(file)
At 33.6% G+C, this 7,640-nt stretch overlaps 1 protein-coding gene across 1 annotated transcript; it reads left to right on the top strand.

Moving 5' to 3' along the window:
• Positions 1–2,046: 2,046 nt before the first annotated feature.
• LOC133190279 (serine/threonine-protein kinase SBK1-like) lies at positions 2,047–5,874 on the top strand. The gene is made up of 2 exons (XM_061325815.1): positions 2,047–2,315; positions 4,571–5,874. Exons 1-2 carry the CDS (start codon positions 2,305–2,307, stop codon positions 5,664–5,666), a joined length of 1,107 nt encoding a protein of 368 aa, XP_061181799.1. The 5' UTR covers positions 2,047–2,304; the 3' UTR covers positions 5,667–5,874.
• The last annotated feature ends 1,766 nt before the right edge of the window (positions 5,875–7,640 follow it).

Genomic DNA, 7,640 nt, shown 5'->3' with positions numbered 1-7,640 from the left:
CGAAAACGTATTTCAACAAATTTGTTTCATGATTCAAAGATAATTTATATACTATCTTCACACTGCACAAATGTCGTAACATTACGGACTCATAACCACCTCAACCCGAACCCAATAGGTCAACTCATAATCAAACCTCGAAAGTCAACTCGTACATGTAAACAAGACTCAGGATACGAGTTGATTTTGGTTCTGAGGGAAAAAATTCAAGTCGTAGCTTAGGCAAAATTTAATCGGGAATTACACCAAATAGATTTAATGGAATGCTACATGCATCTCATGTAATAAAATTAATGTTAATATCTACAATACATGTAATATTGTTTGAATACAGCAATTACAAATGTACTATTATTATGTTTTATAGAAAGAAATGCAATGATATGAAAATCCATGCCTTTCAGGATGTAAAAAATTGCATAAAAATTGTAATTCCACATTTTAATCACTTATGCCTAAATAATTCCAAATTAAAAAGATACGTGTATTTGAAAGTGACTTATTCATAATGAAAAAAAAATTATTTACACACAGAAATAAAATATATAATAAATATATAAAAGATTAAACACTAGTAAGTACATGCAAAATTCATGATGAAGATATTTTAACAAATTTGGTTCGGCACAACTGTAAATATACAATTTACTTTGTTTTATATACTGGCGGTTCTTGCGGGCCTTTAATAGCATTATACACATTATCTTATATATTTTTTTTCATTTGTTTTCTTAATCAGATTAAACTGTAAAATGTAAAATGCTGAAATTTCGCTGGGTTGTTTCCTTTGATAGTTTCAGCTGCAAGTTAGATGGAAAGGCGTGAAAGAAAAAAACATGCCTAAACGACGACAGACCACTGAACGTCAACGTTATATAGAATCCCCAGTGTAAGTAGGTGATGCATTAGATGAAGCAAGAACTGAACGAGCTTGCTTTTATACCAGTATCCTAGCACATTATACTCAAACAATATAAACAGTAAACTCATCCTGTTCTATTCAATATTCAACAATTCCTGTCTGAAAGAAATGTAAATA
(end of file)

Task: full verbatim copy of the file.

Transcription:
At 33.6% G+C, this 7,640-nt stretch overlaps 1 protein-coding gene across 1 annotated transcript; it reads left to right on the top strand.

Moving 5' to 3' along the window:
• Positions 1–2,046: 2,046 nt before the first annotated feature.
• LOC133190279 (serine/threonine-protein kinase SBK1-like) lies at positions 2,047–5,874 on the top strand. The gene is made up of 2 exons (XM_061325815.1): positions 2,047–2,315; positions 4,571–5,874. Exons 1-2 carry the CDS (start codon positions 2,305–2,307, stop codon positions 5,664–5,666), a joined length of 1,107 nt encoding a protein of 368 aa, XP_061181799.1. The 5' UTR covers positions 2,047–2,304; the 3' UTR covers positions 5,667–5,874.
• The last annotated feature ends 1,766 nt before the right edge of the window (positions 5,875–7,640 follow it).

Genomic DNA, 7,640 nt, shown 5'->3' with positions numbered 1-7,640 from the left:
CGAAAACGTATTTCAACAAATTTGTTTCATGATTCAAAGATAATTTATATACTATCTTCACACTGCACAAATGTCGTAACATTACGGACTCATAACCACCTCAACCCGAACCCAATAGGTCAACTCATAATCAAACCTCGAAAGTCAACTCGTACATGTAAACAAGACTCAGGATACGAGTTGATTTTGGTTCTGAGGGAAAAAATTCAAGTCGTAGCTTAGGCAAAATTTAATCGGGAATTACACCAAATAGATTTAATGGAATGCTACATGCATCTCATGTAATAAAATTAATGTTAATATCTACAATACATGTAATATTGTTTGAATACAGCAATTACAAATGTACTATTATTATGTTTTATAGAAAGAAATGCAATGATATGAAAATCCATGCCTTTCAGGATGTAAAAAATTGCATAAAAATTGTAATTCCACATTTTAATCACTTATGCCTAAATAATTCCAAATTAAAAAGATACGTGTATTTGAAAGTGACTTATTCATAATGAAAAAAAAATTATTTACACACAGAAATAAAATATATAATAAATATATAAAAGATTAAACACTAGTAAGTACATGCAAAATTCATGATGAAGATATTTTAACAAATTTGGTTCGGCACAACTGTAAATATACAATTTACTTTGTTTTATATACTGGCGGTTCTTGCGGGCCTTTAATAGCATTATACACATTATCTTATATATTTTTTTTCATTTGTTTTCTTAATCAGATTAAACTGTAAAATGTAAAATGCTGAAATTTCGCTGGGTTGTTTCCTTTGATAGTTTCAGCTGCAAGTTAGATGGAAAGGCGTGAAAGAAAAAAACATGCCTAAACGACGACAGACCACTGAACGTCAACGTTATATAGAATCCCCAGTGTAAGTAGGTGATGCATTAGATGAAGCAAGAACTGAACGAGCTTGCTTTTATACCAGTATCCTAGCACATTATACTCAAACAATATAAACAGTAAACTCATCCTGTTCTATTCAATATTCAACAATTCCTGTCTGAAAGAAATGTAAATA